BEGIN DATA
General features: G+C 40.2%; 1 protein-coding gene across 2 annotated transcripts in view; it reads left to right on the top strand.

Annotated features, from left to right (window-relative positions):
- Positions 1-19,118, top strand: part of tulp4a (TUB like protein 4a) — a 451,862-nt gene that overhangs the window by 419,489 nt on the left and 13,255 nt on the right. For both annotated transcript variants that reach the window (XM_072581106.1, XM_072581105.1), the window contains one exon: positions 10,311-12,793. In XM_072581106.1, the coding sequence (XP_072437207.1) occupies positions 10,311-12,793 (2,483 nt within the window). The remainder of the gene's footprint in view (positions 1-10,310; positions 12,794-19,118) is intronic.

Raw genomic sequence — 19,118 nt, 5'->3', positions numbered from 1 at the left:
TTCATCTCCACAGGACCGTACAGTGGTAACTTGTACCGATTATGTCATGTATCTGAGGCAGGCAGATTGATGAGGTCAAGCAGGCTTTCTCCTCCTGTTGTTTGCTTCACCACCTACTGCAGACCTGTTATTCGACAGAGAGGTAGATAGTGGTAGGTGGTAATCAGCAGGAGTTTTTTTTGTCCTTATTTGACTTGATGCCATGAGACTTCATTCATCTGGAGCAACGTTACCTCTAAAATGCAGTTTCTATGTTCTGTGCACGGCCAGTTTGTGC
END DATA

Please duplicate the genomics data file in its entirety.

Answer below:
General features: G+C 40.2%; 1 protein-coding gene across 2 annotated transcripts in view; it reads left to right on the top strand.

Annotated features, from left to right (window-relative positions):
- Positions 1-19,118, top strand: part of tulp4a (TUB like protein 4a) — a 451,862-nt gene that overhangs the window by 419,489 nt on the left and 13,255 nt on the right. For both annotated transcript variants that reach the window (XM_072581106.1, XM_072581105.1), the window contains one exon: positions 10,311-12,793. In XM_072581106.1, the coding sequence (XP_072437207.1) occupies positions 10,311-12,793 (2,483 nt within the window). The remainder of the gene's footprint in view (positions 1-10,310; positions 12,794-19,118) is intronic.

Raw genomic sequence — 19,118 nt, 5'->3', positions numbered from 1 at the left:
TTCATCTCCACAGGACCGTACAGTGGTAACTTGTACCGATTATGTCATGTATCTGAGGCAGGCAGATTGATGAGGTCAAGCAGGCTTTCTCCTCCTGTTGTTTGCTTCACCACCTACTGCAGACCTGTTATTCGACAGAGAGGTAGATAGTGGTAGGTGGTAATCAGCAGGAGTTTTTTTTGTCCTTATTTGACTTGATGCCATGAGACTTCATTCATCTGGAGCAACGTTACCTCTAAAATGCAGTTTCTATGTTCTGTGCACGGCCAGTTTGTGC